MOORE, Okla. – There’s a little girl in Moore who has found the recipe for success. She gauges her milestones not by the money she makes. But, by the money she gives away. Brie Perez makes cookies. And, by all accounts, they are among the best available. That’s remarkable for a baker who is only 9 years old. The fourth grader started baking cookies to raise money for an animal shelter. Then, a life event changed her focus. Brie’s great-grandmother […]

  • “People need to feel remembered,” Metro woman praised for creating organization to help those in need

    OKLAHOMA CITY – It was an ordinary trip for Tamara Nelson Omandi – until she noticed something. “The homeless population had grown,” she said. She was seeing more young people under the bridges, in the alleys and on the street corners. She then drove to her appointment, not giving it another thought. As she slept that night, something startled her awake. “The people I had passed earlier, I just saw them. Just like you’re standing in front of me,” Tamara […]

  • Remembering the men, women who helped build Channel 4’s legacy

    OKLAHOMA CITY – The KFOR building has been our home for almost 70 years. Leaving here is bittersweet as we embark onto a new chapter. You’ve graciously welcomed us into your homes – often as family. This is a family reunion. And where there are people you love and share memories with, inevitably, someone always asks: “Do you remember when?” Join Linda Cavanaugh as we look back on some of the men and women who made Channel 4 what it […]

  • “He was always ready,” A look back at those who helped shape NewsChannel 4

    OKLAHOMA CITY – Channel 4 is getting a new home! We’re days away from unveiling our new television station. But, before we do, we want to look back on the men and women who made Channel 4 the nationally recognized station that it is. If you grew up in Oklahoma City in the 1950’s, chances are you remember 3-D Danny and his interstellar companion, Bazark. Guess who was inside that homemade robot? A young station announcer named John Ferguson. “Nobody […]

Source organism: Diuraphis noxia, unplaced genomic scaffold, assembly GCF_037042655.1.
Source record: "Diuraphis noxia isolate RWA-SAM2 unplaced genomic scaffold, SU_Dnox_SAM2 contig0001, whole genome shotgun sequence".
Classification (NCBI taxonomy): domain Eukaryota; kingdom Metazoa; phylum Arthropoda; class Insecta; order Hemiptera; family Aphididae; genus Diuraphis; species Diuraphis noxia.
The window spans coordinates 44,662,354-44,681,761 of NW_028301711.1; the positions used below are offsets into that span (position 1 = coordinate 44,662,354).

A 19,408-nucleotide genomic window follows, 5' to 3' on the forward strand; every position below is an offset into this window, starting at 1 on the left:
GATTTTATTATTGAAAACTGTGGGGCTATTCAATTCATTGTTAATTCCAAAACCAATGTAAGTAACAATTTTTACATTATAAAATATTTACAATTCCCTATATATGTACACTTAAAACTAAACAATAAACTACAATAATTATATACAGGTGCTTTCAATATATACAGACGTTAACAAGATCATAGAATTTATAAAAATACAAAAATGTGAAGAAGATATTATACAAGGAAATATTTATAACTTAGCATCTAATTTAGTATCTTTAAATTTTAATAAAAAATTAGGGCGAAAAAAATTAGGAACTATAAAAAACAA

• Oklahoma City boxing coach praised for changing the lives of many

    OKLAHOMA CITY – It’s nestled in a south Oklahoma City shopping center. Nothing sets it apart except for the continuous stream of young people walking in and out of the door. That’s what gets your attention. But, if you look closely, you’ll see a sign that lets you know you’re at Sims Boxing Academy. Open the door, and you’ll hear leather gloves making contact with a mitt. And, you’ll hear Coach Sims urging his students on. “Come off the blocks […]

  • Friends, relatives welcome home Oklahoma National Guard soldiers from Ukraine

    NORMAN, Okla. – Friends and relatives gathered in Norman to welcome back Oklahoma National Guard soldiers returning from the Ukraine. Some waited for hours for their arrival. But all had been waiting six months for their spouses, and in some cases, parents to return from their deployment. 100 members of the 1st Battalion, 179th Infantry have been in the Ukraine to train the country’s military. The Thunderbird’s efforts were part of a multi-national effort to support the war-weary Ukrainians. The […]

  • 11-year-old Oklahoma boy asks friends to give to anti-bullying organization as birthday gift

    OKLAHOMA – An 11 year-old boy, whose kind heart sets him apart, recently shocked his mother with a decision he made. Braedon told his mom he didn’t want gifts for his upcoming birthday. Instead, he wanted the money that friends might have spent for gifts to go to his favorite organization, “Knock Out Bullying.” Braedon, who has autism, belongs to that organization. He and his other special needs classmates get together to learn life skills. “It teaches them a lot. […]

  • “They have somebody fighting for them,” Student pays it 4Ward to special coach

    MOORE, Okla. – When 13-year-old Lexi Farnsworth picked up her first bow and arrow, she had no idea how much her life would change. She and her fellow archery team members would be under the mentorship of Ed Fowlkes. Coach Fowlkes ended up teaching them more than archery skills. He became their life coach. “He’s an inspirational coach. He talks to us about being a good person and helping others. And always saying ‘thank you,'” Lexi said. And along the […]

  • Girl Scout Murders: 40 years later and new eyes are looking at the notorious case

    MAYES COUNTY, Okla. – Eight-year-old Lori Farmer sat in the quiet of her tent at Camp Scott and wrote her first letter home. It would also be her last. Lori and her two tent mates, nine-year old Michelle Guse and 10-year old Denise Milner, would be brutally murdered at the Girl Scout Camp outside of Locust Grove, Oklahoma. It was June 13, 1977. Investigators would find their bodies under a tree more than 100 yards from their tent. The girls […]

  • “You’ve touched so many lives,” Oklahoma woman praised for advocating for those with hearing problems

    OKLAHOMA – In a world of sound, can you imagine living in silence? Iris Wilson’s daughter became deaf as an infant. A side effect of an illness. In fighting for her daughter, Iris Wilson made the world better for hundreds in the metro who suffered hearing problems. 35 years ago, she helped found the Central Oklahoma Association for the Deaf and Hard of Hearing. Through that organization, she helped mainstream deaf children into public schools. She was an advocate for their […]